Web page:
All the hardware was primitive by todays standards. The Telemetry Processors that I worked on ("MSFT2" - Manned Space Flight Telemetry 2nd gen) had a paper tape reader to load programs and a 4K core memory and all discrete transistor components. The data output was either a two digit "nixie" display, Digital to Analog converters for external devices like a pen strip chart recorder or an 8 bit parallel transfer to a computer (Univac's on the tracking stations). The PCM Telemetry data stream from the spacecraft is a TDM (Time Division Multiplex) data stream with a sync frame and 127 (usually) frames of data. The frames of data can be multiples (super commutated) for certain parameters (e.g. bio med data) or 8 bit frames (words) for a particular voltage measurement or they could be 8 different switches, with a bit being on or off corresponding to a particular switch in the space craft. They could also be sub-commutated where the data in a given frame can be different within a subcommutated rate (e.g. in frame 1 the data if for "x" parameters, in frame 2 the data is for "y" parameters and up to 8 different frames). I got into this, having worked as a Tech, as a programmer and as tech support on the machine.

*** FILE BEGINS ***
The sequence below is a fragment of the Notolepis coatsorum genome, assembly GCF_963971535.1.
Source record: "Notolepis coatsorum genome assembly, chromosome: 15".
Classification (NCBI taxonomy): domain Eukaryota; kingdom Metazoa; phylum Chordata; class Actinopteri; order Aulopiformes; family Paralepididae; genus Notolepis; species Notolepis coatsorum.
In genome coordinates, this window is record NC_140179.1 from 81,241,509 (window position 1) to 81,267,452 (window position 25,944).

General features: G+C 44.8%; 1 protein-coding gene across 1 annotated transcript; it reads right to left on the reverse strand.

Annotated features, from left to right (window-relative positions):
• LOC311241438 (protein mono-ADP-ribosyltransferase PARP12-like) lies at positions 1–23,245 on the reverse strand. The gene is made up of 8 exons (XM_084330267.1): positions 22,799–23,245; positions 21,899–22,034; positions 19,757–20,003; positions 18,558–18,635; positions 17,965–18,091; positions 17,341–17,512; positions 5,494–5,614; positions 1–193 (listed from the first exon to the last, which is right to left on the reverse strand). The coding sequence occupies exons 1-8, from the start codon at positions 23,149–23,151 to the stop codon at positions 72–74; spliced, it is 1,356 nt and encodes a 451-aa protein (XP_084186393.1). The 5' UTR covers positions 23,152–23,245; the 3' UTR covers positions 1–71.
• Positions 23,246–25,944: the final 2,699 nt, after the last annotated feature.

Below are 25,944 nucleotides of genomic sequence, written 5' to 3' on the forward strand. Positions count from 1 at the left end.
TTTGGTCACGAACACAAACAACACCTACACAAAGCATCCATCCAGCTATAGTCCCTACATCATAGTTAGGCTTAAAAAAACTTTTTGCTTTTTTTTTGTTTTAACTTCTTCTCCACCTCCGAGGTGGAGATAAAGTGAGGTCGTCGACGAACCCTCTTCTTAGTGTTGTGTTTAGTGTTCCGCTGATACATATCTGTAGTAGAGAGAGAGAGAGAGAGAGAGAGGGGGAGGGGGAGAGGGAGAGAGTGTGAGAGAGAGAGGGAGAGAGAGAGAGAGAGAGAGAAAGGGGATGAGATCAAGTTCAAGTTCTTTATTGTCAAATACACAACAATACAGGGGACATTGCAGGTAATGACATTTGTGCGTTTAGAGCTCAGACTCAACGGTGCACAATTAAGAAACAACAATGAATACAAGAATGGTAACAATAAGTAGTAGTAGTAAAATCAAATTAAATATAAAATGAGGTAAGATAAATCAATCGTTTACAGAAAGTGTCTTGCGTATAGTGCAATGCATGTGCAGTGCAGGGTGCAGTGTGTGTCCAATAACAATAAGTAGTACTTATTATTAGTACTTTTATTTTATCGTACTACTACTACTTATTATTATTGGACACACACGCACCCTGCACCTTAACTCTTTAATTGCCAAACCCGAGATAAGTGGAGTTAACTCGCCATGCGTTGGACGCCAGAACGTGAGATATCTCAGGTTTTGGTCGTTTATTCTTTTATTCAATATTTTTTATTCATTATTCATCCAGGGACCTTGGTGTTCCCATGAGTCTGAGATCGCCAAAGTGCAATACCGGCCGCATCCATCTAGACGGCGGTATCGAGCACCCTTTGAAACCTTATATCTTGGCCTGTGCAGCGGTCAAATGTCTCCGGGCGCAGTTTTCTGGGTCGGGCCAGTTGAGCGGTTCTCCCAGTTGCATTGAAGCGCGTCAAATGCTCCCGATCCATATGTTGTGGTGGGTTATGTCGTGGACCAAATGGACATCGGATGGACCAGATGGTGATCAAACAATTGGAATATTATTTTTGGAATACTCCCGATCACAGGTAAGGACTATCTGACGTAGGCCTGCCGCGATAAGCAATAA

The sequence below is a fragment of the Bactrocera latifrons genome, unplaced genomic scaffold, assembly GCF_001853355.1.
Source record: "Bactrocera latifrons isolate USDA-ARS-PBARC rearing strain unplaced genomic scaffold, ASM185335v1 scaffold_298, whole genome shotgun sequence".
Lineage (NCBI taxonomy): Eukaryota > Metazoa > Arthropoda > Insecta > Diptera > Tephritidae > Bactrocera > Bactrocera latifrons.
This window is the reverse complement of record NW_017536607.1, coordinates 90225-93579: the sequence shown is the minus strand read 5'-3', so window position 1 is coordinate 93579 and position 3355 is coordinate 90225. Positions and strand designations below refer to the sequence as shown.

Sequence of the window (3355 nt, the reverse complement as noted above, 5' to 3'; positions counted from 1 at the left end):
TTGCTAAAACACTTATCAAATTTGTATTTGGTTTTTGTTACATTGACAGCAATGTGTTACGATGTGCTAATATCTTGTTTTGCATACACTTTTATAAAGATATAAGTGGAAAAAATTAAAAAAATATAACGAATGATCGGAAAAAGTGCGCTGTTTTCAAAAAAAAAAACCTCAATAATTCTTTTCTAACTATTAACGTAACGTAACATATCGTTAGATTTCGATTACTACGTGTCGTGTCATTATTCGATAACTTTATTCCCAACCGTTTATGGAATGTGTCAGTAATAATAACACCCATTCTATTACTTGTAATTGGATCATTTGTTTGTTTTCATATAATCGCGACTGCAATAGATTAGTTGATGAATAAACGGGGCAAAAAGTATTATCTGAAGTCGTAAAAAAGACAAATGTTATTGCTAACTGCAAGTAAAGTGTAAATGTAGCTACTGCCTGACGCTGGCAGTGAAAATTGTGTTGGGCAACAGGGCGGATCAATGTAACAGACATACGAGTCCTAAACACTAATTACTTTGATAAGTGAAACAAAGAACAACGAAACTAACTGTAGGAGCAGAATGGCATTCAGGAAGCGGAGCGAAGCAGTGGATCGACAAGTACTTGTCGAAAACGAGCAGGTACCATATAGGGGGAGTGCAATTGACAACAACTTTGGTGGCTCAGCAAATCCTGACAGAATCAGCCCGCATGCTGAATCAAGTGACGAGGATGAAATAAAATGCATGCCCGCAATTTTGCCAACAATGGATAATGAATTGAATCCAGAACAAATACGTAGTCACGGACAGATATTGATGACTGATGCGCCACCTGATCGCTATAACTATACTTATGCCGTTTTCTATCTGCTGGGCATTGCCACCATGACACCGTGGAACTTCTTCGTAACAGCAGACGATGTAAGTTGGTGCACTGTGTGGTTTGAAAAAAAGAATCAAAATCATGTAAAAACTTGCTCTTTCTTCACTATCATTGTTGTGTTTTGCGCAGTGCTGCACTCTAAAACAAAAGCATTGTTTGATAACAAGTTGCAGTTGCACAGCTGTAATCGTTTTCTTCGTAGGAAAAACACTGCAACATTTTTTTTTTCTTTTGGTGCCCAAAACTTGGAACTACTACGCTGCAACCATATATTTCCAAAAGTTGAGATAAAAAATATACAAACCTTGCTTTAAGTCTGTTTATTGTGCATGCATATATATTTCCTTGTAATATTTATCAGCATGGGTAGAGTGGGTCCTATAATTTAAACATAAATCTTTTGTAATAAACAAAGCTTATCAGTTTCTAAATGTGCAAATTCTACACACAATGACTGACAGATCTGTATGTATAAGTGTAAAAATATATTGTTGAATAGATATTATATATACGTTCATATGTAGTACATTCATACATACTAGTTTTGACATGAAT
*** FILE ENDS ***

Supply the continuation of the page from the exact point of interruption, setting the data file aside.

"Realtime" data sent to Houston was not really "realtime" in today's sense. It was first manipulated and reformatted in the Univac Computers and then sent on 4800 BPS links to Houston, who had to take that data and format it for whatever use or display there. In addition, since the data downlink from the Lunar Module was at 72Kbps and the link to Houson was 4800BPS there were predetermined parameter programs that only transferred the selected data to Houston at steps within the mission.
This is probably more than anyone wanted to know on the subject.